The Navajeevan children were their real friends and guardians at this hour of need. They rose up to the occasion. Very soon curiosity turned into concern. They cleaned up the place for them, constantly supplying drinking water, providing blankets, serving food, arranging entertainment and so on. They too had similar experiences and it was easy for them to empathise with these children.
In the friendly atmosphere, the children gradually started sharing their stories. The bigger boys are feeling their confinement. Many of them claimed to have had a comfortable life with the money they earned. Some expressed their sympathy for the arrested employers who they claim treated them well. They are aware of the prejudice against Biharis. Some children are related to the employers or brokers. In spite of them others acknowledged the horrendous conditions in which they lived.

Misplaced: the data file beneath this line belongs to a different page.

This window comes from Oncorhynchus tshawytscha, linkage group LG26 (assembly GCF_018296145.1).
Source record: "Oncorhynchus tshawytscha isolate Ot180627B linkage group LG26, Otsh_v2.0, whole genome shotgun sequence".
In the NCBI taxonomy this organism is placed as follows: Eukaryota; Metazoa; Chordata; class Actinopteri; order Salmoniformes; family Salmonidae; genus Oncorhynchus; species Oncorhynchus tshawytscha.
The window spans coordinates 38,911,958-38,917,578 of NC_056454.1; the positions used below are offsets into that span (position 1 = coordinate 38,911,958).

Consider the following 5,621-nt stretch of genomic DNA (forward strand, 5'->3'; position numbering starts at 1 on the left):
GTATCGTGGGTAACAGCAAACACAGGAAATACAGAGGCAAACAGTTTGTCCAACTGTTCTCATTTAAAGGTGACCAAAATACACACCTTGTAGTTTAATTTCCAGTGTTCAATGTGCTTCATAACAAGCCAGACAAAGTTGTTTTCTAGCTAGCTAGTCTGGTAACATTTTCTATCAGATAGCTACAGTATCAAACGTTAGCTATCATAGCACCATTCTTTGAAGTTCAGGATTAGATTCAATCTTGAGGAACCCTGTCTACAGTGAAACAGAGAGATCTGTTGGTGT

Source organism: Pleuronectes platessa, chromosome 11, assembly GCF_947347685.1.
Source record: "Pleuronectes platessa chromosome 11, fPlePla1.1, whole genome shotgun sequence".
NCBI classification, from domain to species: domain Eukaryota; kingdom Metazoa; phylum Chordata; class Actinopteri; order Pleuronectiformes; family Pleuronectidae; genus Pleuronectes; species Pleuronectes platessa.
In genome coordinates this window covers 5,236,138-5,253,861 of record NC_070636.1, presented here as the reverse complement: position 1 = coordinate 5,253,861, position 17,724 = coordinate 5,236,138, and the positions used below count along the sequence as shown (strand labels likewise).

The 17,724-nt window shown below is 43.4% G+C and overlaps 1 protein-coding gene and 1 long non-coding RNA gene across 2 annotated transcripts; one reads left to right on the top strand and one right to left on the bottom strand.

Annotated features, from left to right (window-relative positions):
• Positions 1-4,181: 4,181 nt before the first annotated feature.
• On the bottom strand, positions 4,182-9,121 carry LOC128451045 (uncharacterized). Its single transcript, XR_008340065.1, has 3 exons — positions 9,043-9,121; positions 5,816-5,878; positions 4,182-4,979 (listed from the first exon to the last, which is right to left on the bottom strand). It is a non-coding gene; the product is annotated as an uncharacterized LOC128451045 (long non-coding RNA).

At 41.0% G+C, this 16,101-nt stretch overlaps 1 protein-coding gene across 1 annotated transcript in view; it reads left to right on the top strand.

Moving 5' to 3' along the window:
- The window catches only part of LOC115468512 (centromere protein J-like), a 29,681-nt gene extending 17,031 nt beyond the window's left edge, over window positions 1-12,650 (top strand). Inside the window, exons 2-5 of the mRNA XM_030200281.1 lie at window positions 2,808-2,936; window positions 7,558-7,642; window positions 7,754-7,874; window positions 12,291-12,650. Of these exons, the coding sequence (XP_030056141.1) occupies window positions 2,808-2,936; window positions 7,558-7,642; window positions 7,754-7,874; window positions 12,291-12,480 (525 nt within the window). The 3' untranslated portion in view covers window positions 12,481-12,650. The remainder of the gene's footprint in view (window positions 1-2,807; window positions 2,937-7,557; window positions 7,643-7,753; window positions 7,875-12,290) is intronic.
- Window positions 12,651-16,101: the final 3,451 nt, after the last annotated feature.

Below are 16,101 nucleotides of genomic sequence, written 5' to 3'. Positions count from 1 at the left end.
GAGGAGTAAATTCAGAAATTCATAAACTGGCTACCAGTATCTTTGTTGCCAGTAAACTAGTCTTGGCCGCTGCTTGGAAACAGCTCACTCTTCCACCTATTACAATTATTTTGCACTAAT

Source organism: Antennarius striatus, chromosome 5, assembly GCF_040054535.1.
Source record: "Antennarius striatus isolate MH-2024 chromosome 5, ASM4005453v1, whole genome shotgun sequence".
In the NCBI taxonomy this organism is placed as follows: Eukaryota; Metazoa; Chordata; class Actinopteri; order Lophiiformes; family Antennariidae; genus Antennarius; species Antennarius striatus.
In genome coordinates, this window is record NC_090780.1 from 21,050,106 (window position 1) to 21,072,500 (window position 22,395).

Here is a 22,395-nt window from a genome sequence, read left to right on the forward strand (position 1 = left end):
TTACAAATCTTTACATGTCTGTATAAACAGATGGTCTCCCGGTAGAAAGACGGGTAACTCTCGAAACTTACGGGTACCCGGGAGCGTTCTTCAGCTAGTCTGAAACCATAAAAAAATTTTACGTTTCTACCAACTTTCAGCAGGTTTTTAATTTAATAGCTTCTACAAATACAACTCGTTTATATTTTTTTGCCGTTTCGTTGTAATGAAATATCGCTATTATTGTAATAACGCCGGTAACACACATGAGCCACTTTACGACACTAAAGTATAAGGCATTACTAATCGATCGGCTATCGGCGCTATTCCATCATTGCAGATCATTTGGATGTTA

We do not know how long the children will be here. As the day progressed, more and more children were brought in by the concerned police after informing the CWC. Looking at some of the smaller children who are crying for their parents, one wonders whether reaching targets has affected the so-called rescue. The officials, including the CWC members, have not turned up today, being Sunday! Volunteers from Divya Disha and Child line were here the whole day to gather information about each child. Tomorrow is Republic Day. The CWC will have the sitting here regardless of the holiday. One wonders whether the officials will breathe a sigh of relief on 31st that Operation SMILE is over or whether the efforts to eradicate child labour will continue.